Everykey is a wristband, quite a fancy one at that. It looks like a stylish bracelet that has been designed for the fashion conscious. But inside the cool bracelet or wristband are some fine examples of tech wizardry. Everykey is basically the key with which you can unlock anything and everything around you, without any additional keys or even when you forget your passwords.
To make the technical mumbo-jumbo sound simple, Everykey uses Bluetooth connectivity to send encrypted passwords to recipient devices which have the ability to decrypt the password and thus you are allowed to log in or enter. You do have to setup the passwords before you begin but after that, you don’t need to do anything else. The wristband would do the open sesame. The makers claim that Everykey can be used on anything. You can open the doors of your home or unlock your car, access your home computer or your smart phone, use your credit cards online or do any locking and unlocking as long as your Everykey is within range of the device or vice versa.
The wristband is surely classy. There is as much aesthetic elegance in it as it is state of the art. The designers have surely borne in mind the need for tech gadgets to be cool or chic. But there are quite a few concerns that Everykey raises but doesn’t resolve.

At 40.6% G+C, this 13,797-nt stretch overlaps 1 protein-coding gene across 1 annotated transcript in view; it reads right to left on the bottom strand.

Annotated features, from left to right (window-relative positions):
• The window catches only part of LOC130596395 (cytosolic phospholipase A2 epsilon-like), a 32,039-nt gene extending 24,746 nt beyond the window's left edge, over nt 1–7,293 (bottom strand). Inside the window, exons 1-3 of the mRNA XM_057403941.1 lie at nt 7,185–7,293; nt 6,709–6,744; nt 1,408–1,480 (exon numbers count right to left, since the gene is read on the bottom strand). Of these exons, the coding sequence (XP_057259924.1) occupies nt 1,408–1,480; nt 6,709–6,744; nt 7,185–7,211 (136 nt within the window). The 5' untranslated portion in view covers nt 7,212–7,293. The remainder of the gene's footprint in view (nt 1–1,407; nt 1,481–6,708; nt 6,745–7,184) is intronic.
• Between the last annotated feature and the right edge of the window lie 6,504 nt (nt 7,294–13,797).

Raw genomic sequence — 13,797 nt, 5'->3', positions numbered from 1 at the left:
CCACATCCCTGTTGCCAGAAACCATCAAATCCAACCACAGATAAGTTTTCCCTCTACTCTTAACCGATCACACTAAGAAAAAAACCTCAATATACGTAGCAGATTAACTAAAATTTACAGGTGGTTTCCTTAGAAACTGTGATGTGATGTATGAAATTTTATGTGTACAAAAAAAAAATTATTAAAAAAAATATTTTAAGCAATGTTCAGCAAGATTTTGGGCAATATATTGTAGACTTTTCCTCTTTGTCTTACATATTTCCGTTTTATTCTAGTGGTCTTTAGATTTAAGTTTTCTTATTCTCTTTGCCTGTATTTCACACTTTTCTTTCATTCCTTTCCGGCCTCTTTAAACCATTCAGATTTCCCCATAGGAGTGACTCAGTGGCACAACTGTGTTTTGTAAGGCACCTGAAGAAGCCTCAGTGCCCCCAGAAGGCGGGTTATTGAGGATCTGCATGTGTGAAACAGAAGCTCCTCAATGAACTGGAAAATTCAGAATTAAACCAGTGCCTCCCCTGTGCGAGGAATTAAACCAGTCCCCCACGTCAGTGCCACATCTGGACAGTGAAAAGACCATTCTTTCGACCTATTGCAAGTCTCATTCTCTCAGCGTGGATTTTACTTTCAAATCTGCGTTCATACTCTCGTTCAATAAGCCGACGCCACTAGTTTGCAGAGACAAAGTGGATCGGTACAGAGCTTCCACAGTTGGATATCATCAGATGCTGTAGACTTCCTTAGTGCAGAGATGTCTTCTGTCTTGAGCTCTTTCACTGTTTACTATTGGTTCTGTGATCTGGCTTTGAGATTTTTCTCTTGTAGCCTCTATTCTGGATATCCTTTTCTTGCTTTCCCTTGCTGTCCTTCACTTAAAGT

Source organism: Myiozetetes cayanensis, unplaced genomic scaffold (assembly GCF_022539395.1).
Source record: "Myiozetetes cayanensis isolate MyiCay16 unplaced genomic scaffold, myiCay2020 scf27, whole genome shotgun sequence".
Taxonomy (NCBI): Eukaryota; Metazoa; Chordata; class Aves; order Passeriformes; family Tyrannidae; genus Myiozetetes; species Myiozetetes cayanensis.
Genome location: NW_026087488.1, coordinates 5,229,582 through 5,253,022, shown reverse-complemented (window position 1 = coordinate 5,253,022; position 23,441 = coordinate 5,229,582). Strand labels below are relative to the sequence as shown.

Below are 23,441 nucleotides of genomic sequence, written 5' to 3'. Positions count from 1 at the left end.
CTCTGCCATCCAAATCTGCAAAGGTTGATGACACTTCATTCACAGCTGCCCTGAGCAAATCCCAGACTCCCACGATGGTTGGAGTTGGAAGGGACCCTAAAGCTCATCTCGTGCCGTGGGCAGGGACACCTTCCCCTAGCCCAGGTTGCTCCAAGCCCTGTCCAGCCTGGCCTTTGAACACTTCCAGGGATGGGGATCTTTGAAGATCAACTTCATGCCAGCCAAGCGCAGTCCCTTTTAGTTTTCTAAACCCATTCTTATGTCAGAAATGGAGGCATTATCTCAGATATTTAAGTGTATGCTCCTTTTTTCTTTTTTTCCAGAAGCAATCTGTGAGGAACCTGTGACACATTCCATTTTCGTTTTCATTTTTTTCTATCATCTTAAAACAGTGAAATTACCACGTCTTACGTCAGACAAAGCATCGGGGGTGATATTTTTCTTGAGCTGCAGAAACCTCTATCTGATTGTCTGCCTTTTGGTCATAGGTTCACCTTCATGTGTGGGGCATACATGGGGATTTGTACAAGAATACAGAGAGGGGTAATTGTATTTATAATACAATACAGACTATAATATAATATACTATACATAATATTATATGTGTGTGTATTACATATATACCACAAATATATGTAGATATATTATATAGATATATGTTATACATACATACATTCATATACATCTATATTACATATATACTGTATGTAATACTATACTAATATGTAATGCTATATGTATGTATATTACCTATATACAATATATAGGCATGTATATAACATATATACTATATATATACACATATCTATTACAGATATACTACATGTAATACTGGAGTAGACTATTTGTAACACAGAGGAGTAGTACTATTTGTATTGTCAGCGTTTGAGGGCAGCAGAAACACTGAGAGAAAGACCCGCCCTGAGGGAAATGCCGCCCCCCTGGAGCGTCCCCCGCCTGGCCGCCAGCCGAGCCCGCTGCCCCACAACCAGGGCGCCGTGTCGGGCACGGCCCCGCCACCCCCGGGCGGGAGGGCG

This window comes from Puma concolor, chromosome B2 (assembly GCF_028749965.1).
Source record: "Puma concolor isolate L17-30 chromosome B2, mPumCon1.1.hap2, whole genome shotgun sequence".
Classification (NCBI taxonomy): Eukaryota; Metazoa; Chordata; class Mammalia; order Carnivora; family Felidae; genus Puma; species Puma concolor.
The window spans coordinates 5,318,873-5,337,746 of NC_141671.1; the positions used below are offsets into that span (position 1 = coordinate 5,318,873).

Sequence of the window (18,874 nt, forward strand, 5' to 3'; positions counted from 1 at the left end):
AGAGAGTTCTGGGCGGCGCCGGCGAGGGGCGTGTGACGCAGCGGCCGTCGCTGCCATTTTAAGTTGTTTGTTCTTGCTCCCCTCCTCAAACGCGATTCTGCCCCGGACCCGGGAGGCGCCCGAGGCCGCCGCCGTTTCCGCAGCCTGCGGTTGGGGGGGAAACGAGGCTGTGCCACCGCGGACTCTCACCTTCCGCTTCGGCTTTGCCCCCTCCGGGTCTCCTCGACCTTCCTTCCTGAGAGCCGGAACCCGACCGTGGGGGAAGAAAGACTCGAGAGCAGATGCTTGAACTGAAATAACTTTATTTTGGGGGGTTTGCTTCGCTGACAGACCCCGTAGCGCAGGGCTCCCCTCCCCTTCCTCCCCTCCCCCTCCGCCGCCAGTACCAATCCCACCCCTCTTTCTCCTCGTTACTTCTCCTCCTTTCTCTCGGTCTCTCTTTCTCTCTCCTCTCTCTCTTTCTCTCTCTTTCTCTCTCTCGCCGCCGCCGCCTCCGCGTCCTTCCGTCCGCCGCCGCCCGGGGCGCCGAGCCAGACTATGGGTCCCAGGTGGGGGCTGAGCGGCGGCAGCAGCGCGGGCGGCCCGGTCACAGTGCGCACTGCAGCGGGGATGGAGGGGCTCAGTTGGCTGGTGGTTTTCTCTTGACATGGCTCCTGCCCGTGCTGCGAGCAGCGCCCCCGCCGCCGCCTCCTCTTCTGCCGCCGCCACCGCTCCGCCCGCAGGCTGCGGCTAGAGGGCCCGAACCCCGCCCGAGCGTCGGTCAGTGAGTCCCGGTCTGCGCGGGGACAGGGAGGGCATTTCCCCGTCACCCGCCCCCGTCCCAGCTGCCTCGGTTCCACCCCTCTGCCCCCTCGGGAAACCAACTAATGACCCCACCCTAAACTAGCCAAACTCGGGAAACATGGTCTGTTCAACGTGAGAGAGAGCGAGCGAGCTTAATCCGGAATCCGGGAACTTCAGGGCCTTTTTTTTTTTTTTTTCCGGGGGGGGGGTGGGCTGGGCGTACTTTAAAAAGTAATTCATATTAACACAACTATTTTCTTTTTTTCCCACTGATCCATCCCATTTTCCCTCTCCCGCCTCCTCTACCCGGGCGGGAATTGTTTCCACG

Let us believe that the encryption and decryption is of military grade and it is beyond the capability of normal hackers and the ambit of usual cyber security threats, what’s the guarantee that the passwords will not get leaked. Surely, they are being saved somewhere. The designers or developers claim that the passwords are not saved on their servers. Instead, they are on the wristband or Everykey itself and that too in encrypted form. It is a little hard to believe that because Everykey is hooked to the servers and what’s to say those servers won’t get hacked. Keys to homes or cars at least cannot get stolen remotely but Everykey opens up a world of new threats. Besides, there isn’t enough light on how Everykey would actually unlock a door that doesn’t have a digital key or is not equipped with Bluetooth. Surely, the makers don’t expect one to redo the door and install digital locks with Bluetooth to make the purchase of Everykey relevant and useful.
Everykey might be many things but it doesn’t seem to fit into the normal scheme of things.